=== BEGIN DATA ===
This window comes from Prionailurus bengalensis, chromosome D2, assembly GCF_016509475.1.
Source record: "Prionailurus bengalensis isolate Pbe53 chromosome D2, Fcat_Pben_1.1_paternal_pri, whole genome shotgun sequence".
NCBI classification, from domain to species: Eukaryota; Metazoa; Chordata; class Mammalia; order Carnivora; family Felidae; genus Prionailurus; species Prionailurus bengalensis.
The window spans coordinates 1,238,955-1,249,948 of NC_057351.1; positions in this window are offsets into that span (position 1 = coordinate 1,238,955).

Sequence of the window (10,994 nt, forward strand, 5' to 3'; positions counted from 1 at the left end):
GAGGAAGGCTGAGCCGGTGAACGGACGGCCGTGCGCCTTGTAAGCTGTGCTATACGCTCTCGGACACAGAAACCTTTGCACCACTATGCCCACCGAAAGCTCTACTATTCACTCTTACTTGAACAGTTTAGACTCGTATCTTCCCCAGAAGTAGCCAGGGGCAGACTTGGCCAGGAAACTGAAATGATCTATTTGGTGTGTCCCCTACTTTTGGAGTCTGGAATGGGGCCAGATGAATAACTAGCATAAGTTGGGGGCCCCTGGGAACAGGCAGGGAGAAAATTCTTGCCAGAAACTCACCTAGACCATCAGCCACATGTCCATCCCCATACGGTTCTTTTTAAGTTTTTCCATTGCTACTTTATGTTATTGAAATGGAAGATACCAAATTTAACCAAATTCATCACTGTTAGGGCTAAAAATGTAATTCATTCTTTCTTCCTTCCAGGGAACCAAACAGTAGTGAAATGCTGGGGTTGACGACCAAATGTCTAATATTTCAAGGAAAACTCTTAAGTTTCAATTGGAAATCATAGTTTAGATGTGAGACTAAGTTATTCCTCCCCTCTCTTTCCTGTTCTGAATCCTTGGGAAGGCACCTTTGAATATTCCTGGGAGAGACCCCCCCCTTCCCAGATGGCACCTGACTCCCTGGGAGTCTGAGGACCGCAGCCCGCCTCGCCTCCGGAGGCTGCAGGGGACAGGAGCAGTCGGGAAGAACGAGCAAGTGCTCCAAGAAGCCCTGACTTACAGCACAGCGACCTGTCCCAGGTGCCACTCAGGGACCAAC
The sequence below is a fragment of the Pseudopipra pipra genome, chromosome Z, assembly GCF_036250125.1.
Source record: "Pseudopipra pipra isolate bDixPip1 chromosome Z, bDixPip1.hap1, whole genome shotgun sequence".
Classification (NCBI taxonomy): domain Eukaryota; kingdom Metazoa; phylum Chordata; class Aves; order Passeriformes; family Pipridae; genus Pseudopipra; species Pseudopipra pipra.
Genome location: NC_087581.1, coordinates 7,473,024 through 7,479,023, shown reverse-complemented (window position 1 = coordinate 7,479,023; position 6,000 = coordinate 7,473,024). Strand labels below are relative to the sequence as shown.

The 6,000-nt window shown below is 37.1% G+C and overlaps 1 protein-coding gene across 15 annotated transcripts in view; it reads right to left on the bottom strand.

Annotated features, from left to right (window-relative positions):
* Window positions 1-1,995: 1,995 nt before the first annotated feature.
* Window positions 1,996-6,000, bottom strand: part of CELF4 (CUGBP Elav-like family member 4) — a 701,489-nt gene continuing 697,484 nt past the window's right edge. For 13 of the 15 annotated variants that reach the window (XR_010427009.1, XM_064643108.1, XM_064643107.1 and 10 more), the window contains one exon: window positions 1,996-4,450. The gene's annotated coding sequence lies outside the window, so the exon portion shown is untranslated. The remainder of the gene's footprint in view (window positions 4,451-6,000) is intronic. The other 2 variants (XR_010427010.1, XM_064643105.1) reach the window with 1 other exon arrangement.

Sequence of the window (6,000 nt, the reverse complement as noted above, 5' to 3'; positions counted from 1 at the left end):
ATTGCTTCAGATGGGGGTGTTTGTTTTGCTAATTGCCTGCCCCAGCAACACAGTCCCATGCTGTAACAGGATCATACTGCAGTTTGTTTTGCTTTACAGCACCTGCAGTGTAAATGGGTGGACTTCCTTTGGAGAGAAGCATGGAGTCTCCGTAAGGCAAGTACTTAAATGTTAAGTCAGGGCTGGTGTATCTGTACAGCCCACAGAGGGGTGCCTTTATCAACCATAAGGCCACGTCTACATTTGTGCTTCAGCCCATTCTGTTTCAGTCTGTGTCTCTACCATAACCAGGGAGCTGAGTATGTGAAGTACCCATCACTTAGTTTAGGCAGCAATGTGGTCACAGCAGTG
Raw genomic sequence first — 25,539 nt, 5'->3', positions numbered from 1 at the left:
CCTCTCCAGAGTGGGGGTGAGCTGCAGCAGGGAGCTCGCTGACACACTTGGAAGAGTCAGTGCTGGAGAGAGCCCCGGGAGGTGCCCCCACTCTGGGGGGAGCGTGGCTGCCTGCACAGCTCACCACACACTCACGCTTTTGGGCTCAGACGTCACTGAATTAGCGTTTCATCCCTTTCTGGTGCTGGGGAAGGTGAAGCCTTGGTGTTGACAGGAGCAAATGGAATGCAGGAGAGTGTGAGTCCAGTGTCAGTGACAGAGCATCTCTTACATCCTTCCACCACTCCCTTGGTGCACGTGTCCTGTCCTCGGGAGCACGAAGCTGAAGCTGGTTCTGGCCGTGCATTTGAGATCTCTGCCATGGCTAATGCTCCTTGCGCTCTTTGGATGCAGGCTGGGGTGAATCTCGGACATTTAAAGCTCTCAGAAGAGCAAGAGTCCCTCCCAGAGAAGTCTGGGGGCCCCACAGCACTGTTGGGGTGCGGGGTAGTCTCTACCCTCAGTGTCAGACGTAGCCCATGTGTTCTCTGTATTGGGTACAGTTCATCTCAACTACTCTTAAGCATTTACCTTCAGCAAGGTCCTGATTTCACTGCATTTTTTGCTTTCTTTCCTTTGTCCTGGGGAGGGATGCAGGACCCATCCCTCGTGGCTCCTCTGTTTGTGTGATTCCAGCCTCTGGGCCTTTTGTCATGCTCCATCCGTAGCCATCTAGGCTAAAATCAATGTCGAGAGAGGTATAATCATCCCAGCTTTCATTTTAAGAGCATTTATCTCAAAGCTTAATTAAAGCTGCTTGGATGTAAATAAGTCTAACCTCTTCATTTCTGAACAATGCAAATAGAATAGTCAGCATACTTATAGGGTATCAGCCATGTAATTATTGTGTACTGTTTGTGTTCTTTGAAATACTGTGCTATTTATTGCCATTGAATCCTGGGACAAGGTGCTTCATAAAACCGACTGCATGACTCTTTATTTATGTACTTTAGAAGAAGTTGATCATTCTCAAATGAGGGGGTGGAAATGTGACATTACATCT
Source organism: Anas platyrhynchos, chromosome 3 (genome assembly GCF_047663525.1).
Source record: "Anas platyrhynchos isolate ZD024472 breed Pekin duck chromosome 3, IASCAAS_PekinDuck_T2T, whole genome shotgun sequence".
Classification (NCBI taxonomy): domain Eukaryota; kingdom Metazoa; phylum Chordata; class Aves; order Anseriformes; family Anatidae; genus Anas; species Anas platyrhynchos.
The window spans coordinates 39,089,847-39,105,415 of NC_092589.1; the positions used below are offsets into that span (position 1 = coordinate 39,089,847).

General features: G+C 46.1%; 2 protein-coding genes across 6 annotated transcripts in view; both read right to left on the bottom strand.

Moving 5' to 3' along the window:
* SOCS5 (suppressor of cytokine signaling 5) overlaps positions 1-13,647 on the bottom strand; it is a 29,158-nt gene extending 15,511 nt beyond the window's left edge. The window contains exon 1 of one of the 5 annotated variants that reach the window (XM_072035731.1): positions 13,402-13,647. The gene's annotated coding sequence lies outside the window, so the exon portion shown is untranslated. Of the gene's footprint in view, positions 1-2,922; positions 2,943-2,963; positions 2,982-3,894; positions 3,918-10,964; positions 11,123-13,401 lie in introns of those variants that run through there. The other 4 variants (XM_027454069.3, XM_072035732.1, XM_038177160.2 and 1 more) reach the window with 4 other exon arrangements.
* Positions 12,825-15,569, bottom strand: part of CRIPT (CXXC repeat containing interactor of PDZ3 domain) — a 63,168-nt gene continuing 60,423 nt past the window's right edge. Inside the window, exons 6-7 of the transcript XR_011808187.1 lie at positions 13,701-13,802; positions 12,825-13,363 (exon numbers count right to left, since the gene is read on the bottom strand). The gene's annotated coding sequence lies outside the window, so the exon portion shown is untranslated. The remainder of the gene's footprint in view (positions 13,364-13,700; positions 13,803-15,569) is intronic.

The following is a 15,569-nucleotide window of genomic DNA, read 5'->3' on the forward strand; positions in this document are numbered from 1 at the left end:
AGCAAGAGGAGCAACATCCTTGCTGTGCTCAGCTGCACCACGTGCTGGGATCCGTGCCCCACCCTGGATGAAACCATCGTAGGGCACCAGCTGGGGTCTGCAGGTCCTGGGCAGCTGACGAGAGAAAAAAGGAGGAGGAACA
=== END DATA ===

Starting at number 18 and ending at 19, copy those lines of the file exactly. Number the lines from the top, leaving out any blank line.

CCTCTCCAGAGTGGGGGTGAGCTGCAGCAGGGAGCTCGCTGACACACTTGGAAGAGTCAGTGCTGGAGAGAGCCCCGGGAGGTGCCCCCACTCTGGGGGGAGCGTGGCTGCCTGCACAGCTCACCACACACTCACGCTTTTGGGCTCAGACGTCACTGAATTAGCGTTTCATCCCTTTCTGGTGCTGGGGAAGGTGAAGCCTTGGTGTTGACAGGAGCAAATGGAATGCAGGAGAGTGTGAGTCCAGTGTCAGTGACAGAGCATCTCTTACATCCTTCCACCACTCCCTTGGTGCACGTGTCCTGTCCTCGGGAGCACGAAGCTGAAGCTGGTTCTGGCCGTGCATTTGAGATCTCTGCCATGGCTAATGCTCCTTGCGCTCTTTGGATGCAGGCTGGGGTGAATCTCGGACATTTAAAGCTCTCAGAAGAGCAAGAGTCCCTCCCAGAGAAGTCTGGGGGCCCCACAGCACTGTTGGGGTGCGGGGTAGTCTCTACCCTCAGTGTCAGACGTAGCCCATGTGTTCTCTGTATTGGGTACAGTTCATCTCAACTACTCTTAAGCATTTACCTTCAGCAAGGTCCTGATTTCACTGCATTTTTTGCTTTCTTTCCTTTGTCCTGGGGAGGGATGCAGGACCCATCCCTCGTGGCTCCTCTGTTTGTGTGATTCCAGCCTCTGGGCCTTTTGTCATGCTCCATCCGTAGCCATCTAGGCTAAAATCAATGTCGAGAGAGGTATAATCATCCCAGCTTTCATTTTAAGAGCATTTATCTCAAAGCTTAATTAAAGCTGCTTGGATGTAAATAAGTCTAACCTCTTCATTTCTGAACAATGCAAATAGAATAGTCAGCATACTTATAGGGTATCAGCCATGTAATTATTGTGTACTGTTTGTGTTCTTTGAAATACTGTGCTATTTATTGCCATTGAATCCTGGGACAAGGTGCTTCATAAAACCGACTGCATGACTCTTTATTTATGTACTTTAGAAGAAGTTGATCATTCTCAAATGAGGGGGTGGAAATGTGACATTACATCT
Source organism: Anas platyrhynchos, chromosome 3 (genome assembly GCF_047663525.1).